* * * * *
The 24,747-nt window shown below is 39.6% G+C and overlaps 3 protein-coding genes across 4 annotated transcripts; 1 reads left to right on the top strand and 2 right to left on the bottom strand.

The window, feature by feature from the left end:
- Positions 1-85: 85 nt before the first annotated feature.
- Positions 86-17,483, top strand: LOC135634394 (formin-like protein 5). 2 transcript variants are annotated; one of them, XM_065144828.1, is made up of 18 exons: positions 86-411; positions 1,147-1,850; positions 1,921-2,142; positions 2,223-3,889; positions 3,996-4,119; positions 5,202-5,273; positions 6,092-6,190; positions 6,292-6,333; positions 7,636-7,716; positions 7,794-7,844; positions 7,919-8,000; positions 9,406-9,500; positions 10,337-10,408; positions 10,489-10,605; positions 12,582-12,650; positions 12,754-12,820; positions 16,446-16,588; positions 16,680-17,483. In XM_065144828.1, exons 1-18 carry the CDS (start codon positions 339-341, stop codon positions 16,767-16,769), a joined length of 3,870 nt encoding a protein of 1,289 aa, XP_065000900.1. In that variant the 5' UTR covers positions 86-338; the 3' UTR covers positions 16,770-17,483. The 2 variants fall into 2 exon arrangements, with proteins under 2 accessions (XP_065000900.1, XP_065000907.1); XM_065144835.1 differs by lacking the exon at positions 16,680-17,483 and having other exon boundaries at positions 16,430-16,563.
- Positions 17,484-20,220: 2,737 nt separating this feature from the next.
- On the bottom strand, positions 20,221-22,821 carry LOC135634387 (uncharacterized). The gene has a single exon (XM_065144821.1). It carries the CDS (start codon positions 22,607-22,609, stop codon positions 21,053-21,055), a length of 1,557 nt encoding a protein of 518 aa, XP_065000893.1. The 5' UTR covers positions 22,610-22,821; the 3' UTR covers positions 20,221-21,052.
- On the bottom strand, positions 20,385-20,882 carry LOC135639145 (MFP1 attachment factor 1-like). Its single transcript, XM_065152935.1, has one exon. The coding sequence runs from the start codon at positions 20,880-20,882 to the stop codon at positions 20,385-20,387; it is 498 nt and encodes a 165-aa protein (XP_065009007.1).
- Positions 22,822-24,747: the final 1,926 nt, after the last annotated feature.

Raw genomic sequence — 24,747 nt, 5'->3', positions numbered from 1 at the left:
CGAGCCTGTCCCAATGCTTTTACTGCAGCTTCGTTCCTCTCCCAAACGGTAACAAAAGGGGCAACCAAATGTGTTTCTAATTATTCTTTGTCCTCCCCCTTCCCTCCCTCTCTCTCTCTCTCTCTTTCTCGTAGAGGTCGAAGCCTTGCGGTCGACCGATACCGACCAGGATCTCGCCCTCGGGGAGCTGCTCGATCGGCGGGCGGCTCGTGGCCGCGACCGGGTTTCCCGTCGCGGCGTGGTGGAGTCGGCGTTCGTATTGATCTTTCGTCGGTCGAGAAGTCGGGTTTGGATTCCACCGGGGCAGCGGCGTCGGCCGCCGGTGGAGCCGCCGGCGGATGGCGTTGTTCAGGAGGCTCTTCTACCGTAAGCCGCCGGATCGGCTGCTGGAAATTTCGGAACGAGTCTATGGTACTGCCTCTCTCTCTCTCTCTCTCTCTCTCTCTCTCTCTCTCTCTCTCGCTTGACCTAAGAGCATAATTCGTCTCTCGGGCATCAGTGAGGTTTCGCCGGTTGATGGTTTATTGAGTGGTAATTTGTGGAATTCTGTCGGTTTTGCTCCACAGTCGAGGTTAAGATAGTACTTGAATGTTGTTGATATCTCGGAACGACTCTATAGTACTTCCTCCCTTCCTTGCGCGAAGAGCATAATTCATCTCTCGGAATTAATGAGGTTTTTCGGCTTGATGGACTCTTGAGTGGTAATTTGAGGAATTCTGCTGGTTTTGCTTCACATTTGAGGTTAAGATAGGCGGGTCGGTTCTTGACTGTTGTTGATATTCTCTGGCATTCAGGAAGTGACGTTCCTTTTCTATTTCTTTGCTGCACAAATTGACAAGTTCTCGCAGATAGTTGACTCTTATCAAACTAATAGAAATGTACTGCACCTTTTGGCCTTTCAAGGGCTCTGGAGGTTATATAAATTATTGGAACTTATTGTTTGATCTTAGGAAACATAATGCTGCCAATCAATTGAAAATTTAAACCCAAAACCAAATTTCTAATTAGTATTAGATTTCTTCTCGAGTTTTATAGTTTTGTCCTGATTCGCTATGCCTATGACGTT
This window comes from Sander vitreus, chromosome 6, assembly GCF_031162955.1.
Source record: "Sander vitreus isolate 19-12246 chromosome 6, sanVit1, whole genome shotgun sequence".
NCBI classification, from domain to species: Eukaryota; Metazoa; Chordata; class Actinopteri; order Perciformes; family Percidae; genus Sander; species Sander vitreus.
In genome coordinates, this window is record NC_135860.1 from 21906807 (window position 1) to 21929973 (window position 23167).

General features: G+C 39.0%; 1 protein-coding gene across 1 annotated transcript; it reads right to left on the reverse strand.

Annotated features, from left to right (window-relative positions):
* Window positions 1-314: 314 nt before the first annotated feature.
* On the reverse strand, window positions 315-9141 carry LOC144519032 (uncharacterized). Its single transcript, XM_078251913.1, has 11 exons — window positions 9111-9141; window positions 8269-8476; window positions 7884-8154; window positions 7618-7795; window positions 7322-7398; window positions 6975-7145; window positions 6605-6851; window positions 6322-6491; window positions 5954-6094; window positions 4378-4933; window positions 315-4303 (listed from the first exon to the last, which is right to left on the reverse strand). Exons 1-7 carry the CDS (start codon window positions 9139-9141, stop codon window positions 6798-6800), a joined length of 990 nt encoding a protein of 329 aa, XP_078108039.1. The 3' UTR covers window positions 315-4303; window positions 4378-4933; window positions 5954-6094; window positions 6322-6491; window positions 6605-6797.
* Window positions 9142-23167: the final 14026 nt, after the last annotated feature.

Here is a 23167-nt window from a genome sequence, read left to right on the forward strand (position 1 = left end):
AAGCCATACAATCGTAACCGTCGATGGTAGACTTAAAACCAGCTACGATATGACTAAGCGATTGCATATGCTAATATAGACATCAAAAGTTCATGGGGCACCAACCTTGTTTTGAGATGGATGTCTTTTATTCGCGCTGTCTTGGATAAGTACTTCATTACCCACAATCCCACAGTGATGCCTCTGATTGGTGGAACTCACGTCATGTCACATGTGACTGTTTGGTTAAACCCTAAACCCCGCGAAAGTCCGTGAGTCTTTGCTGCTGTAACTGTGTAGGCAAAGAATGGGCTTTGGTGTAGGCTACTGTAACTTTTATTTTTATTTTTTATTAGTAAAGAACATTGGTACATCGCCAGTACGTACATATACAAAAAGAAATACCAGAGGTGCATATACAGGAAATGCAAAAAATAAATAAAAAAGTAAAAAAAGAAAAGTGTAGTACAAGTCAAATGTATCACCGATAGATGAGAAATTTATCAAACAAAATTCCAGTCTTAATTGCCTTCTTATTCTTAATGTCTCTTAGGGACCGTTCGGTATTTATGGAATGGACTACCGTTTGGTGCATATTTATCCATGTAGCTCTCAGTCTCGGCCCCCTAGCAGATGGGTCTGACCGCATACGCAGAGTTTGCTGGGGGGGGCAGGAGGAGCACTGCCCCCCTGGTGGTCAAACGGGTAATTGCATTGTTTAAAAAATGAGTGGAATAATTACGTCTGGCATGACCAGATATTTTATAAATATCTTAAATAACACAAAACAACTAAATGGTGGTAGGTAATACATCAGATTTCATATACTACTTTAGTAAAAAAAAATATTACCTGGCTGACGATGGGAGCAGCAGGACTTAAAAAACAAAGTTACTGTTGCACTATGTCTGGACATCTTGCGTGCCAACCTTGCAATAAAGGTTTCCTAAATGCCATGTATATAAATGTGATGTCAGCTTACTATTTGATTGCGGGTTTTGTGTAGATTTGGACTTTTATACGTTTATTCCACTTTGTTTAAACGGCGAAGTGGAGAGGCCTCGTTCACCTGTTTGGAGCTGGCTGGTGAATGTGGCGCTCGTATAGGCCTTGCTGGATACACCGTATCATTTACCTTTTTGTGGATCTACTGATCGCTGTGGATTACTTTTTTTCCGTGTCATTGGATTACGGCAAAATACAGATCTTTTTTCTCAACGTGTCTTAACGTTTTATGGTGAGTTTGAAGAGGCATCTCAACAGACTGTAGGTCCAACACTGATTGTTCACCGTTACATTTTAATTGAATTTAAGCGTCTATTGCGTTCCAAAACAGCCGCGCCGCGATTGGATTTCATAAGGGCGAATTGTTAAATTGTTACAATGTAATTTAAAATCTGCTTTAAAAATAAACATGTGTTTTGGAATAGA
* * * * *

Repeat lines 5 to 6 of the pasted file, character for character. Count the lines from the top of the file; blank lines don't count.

- Positions 17,484-20,220: 2,737 nt separating this feature from the next.
- On the bottom strand, positions 20,221-22,821 carry LOC135634387 (uncharacterized). The gene has a single exon (XM_065144821.1). It carries the CDS (start codon positions 22,607-22,609, stop codon positions 21,053-21,055), a length of 1,557 nt encoding a protein of 518 aa, XP_065000893.1. The 5' UTR covers positions 22,610-22,821; the 3' UTR covers positions 20,221-21,052.